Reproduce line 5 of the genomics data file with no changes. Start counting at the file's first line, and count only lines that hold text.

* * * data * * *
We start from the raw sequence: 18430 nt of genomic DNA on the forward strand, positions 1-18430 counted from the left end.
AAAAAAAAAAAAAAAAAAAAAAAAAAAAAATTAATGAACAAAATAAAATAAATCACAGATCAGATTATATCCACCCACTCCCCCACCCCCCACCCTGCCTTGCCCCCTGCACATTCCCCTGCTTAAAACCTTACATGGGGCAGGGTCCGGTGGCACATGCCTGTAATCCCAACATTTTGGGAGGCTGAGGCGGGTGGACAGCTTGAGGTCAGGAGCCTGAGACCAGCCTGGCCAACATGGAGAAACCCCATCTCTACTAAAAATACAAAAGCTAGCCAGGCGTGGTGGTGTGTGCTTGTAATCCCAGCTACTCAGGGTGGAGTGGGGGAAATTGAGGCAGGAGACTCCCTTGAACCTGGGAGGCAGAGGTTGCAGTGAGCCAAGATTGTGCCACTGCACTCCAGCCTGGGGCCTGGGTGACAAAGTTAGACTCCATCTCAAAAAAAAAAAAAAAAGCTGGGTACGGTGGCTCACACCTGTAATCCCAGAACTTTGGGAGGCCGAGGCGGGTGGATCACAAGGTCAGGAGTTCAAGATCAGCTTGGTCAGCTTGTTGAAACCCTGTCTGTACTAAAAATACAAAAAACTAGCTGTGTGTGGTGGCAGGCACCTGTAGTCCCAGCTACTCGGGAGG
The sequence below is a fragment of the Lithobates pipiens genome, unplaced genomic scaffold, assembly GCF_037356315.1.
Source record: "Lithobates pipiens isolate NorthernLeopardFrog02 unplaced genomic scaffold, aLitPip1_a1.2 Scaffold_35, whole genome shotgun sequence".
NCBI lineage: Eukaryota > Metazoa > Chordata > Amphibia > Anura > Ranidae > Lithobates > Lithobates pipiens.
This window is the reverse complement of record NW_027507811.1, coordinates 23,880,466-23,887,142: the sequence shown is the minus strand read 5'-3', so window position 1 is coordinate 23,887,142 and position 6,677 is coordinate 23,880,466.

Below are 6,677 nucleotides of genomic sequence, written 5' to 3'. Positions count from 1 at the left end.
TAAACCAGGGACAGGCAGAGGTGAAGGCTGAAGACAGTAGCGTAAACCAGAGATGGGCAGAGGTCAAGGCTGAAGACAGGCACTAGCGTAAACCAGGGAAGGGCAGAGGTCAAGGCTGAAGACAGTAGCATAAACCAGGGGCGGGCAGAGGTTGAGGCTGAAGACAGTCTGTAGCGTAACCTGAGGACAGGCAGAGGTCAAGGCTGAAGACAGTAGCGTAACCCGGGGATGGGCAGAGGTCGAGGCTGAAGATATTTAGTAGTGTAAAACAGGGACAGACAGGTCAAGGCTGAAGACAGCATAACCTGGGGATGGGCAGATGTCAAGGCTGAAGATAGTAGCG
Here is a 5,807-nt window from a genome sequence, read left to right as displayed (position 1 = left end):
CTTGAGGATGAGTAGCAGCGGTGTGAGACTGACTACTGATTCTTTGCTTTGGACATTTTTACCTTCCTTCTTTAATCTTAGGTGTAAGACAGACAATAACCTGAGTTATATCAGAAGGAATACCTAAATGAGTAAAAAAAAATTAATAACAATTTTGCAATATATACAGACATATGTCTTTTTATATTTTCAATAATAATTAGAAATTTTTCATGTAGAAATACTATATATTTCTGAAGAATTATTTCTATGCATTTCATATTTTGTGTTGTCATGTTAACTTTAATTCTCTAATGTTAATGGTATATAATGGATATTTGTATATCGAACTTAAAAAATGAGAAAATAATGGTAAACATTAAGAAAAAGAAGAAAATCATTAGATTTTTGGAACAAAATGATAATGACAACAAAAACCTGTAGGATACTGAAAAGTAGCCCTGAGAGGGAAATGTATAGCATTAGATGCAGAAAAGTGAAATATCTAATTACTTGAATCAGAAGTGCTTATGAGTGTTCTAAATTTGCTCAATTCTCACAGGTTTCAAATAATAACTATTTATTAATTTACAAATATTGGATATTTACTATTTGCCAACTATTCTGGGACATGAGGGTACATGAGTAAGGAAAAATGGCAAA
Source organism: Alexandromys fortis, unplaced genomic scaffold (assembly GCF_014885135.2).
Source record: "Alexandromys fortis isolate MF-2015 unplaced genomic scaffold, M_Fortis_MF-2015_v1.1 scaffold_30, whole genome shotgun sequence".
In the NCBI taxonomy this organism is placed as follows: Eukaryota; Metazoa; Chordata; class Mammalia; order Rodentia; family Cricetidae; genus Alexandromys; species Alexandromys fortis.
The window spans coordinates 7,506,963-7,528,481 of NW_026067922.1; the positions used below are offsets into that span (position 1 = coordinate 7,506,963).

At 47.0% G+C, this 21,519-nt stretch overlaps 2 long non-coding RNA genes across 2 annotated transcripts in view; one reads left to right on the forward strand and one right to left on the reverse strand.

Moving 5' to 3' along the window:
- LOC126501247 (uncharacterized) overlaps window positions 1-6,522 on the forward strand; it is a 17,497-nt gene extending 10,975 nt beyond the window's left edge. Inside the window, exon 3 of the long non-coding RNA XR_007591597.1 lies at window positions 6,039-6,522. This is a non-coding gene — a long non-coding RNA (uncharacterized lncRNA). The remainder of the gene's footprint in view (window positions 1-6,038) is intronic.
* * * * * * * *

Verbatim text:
NCBI lineage: Eukaryota > Metazoa > Chordata > Amphibia > Anura > Ranidae > Lithobates > Lithobates pipiens.